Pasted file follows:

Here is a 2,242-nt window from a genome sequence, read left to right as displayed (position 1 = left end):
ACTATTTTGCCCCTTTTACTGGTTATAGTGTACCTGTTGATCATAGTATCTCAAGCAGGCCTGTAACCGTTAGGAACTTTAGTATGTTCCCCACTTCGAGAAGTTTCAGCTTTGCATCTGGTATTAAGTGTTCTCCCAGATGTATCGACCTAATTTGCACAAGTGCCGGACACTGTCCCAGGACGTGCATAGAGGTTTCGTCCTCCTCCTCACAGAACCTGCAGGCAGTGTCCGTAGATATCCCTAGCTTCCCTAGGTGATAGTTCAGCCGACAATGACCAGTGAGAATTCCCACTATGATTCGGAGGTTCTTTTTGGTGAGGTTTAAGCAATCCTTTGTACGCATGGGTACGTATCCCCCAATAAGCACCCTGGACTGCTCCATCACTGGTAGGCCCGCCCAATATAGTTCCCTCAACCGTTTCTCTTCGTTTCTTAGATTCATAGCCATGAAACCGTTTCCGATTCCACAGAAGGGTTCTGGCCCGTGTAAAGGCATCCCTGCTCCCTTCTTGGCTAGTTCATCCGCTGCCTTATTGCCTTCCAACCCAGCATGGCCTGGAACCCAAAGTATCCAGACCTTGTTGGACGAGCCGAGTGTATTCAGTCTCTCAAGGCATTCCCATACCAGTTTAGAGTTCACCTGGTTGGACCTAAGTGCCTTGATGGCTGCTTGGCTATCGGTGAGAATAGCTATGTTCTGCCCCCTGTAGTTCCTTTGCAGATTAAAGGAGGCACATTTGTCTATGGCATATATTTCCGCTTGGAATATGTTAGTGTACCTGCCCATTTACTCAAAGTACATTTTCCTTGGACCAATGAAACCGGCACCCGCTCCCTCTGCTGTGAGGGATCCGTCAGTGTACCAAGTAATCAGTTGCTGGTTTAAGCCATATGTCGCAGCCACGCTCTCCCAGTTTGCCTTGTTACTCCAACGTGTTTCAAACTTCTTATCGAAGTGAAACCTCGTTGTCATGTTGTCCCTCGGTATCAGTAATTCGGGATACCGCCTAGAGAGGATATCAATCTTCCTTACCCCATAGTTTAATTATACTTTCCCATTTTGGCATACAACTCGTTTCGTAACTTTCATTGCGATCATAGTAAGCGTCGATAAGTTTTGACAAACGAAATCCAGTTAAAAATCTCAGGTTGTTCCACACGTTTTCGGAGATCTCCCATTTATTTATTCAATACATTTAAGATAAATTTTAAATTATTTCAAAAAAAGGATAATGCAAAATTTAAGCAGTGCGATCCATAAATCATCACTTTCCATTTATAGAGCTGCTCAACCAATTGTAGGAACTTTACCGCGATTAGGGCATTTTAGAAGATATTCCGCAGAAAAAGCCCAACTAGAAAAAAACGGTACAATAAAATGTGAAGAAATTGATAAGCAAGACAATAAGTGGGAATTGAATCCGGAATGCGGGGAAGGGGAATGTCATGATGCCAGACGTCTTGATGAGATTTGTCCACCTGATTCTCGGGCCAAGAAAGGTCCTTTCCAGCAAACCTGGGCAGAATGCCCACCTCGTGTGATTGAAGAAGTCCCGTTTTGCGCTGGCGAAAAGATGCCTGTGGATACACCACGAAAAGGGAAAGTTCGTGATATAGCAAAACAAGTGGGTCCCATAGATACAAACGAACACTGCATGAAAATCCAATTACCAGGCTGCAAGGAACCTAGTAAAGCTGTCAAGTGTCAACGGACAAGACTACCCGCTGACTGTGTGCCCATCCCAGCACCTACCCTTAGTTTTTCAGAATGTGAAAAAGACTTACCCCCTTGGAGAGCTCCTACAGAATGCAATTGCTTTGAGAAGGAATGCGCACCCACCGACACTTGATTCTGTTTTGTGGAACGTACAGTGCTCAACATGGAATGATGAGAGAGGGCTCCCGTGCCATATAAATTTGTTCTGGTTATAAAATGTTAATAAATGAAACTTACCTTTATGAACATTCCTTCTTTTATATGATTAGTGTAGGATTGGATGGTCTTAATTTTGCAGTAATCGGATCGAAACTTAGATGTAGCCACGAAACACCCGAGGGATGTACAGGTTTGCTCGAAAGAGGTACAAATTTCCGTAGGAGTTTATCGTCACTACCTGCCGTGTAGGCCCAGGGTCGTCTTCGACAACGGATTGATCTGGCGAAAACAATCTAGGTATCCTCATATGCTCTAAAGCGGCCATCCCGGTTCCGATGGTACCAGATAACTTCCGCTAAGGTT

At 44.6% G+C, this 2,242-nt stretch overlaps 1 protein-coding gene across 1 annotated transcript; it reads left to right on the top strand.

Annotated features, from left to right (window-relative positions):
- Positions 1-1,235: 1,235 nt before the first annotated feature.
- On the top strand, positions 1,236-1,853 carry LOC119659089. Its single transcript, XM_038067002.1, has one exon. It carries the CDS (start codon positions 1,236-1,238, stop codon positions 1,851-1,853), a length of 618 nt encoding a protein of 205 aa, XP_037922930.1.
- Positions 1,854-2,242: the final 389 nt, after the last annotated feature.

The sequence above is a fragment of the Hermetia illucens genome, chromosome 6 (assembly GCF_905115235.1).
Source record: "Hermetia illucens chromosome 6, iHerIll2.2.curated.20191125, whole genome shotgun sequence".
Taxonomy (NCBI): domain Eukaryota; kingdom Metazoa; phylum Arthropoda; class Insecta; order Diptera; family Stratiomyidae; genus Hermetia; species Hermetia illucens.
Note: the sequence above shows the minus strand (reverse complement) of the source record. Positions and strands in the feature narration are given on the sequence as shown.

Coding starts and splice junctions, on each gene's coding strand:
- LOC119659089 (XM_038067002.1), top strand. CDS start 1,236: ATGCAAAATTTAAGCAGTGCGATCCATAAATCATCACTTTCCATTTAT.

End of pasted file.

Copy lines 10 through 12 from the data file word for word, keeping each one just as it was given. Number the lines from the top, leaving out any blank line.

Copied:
Taxonomy (NCBI): domain Eukaryota; kingdom Metazoa; phylum Arthropoda; class Insecta; order Diptera; family Stratiomyidae; genus Hermetia; species Hermetia illucens.
Note: the sequence above shows the minus strand (reverse complement) of the source record. Positions and strands in the feature narration are given on the sequence as shown.

Coding starts and splice junctions, on each gene's coding strand: